James Mayes

Archive for July, 2010|Monthly archive page

Automation vs human interaction?

In Recruitment, Social Media, Twitter on July 28, 2010 at 3:57 pm

You may be familiar with the Pareto Principle – more commonly referred to as the 80/20 rule. The original law was very specific, but over the years it’s been quoted in reference to a wide number of situations, often tweaked slightly to suit the particular circumstances of the situation.

I stumbled across some archive material from Seth Godin recently – and it set me thinking about that law in relation to Twitter.  There’s obviously an array of tools out there for turbo-charging your use of Twitter but to what extent is automation acceptable? If social media is all about engagement and dialogue, maybe it’s not possible to automate any; should an actual human being be involved at all times?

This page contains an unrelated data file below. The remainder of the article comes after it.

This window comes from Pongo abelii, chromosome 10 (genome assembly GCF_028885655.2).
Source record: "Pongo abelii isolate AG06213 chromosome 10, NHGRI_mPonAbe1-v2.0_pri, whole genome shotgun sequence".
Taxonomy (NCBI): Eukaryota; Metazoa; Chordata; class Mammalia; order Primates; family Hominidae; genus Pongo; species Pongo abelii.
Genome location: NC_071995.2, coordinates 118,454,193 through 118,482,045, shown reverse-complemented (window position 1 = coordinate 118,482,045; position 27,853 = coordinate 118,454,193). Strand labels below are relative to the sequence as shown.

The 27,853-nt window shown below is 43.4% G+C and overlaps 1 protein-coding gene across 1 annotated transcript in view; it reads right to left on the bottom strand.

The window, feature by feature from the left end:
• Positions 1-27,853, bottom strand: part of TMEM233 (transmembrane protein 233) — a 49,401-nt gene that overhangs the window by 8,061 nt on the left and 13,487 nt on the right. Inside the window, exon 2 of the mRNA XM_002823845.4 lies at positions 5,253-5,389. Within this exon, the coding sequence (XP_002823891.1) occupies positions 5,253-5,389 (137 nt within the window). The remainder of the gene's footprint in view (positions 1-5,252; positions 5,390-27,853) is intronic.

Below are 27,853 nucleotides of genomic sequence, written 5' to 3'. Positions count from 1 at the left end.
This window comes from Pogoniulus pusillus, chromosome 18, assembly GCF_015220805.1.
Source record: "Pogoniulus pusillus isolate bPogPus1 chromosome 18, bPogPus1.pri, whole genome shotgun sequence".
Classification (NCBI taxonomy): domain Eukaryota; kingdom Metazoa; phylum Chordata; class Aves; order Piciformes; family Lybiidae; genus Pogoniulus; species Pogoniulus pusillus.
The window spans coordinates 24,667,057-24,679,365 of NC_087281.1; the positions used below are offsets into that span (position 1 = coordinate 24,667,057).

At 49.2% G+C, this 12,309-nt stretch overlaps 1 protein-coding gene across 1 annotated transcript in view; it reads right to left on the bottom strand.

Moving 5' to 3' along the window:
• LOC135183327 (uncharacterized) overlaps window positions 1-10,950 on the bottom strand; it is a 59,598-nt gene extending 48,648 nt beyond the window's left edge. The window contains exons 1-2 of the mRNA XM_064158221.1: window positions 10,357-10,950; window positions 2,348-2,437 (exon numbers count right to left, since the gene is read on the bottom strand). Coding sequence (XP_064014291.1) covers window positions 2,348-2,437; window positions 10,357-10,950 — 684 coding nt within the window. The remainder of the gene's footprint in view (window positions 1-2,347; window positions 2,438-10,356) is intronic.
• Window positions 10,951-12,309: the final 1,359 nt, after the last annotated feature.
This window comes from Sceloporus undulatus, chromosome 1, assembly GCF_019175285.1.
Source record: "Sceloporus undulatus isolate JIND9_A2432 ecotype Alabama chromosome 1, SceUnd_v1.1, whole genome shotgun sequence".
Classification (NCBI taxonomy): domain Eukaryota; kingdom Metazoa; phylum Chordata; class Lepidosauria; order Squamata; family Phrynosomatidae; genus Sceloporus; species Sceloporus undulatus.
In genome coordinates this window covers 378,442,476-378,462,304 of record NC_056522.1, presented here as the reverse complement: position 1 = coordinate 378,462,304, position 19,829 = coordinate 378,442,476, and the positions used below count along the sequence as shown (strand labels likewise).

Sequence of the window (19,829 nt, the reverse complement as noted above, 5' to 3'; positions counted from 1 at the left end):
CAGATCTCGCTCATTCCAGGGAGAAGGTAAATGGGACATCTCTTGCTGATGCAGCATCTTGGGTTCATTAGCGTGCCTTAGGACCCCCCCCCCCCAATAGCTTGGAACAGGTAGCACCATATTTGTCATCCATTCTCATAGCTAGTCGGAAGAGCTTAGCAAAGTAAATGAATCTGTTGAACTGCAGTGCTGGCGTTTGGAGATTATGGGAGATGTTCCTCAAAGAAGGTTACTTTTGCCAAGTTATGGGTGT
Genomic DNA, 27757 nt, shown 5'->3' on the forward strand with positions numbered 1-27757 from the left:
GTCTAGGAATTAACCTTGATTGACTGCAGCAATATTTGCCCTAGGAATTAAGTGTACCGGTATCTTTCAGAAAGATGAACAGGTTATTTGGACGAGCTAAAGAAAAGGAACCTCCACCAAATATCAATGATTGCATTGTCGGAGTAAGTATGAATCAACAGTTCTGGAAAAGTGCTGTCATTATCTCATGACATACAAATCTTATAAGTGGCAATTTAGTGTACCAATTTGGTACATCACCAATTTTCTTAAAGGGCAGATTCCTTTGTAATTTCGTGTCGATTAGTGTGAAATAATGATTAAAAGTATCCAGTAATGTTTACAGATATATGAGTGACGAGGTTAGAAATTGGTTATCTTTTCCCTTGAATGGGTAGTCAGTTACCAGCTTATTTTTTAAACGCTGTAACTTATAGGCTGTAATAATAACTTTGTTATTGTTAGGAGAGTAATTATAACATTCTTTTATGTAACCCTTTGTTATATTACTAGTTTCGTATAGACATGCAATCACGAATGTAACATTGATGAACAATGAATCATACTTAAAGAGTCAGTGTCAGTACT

Personally, I believe it comes down to what you want from Twitter.  Some want a source of information and may use alerts, lists or other techniques to find what they want. Others want conversation, in which case it’s almost certainly the natural touch at all stages.  For my personal Twitter account, that’s absolutely the case. I’m looking to find (and when I can, offer) thought leadership, interspersed with the lighter touch that helps form the glue in most relationships.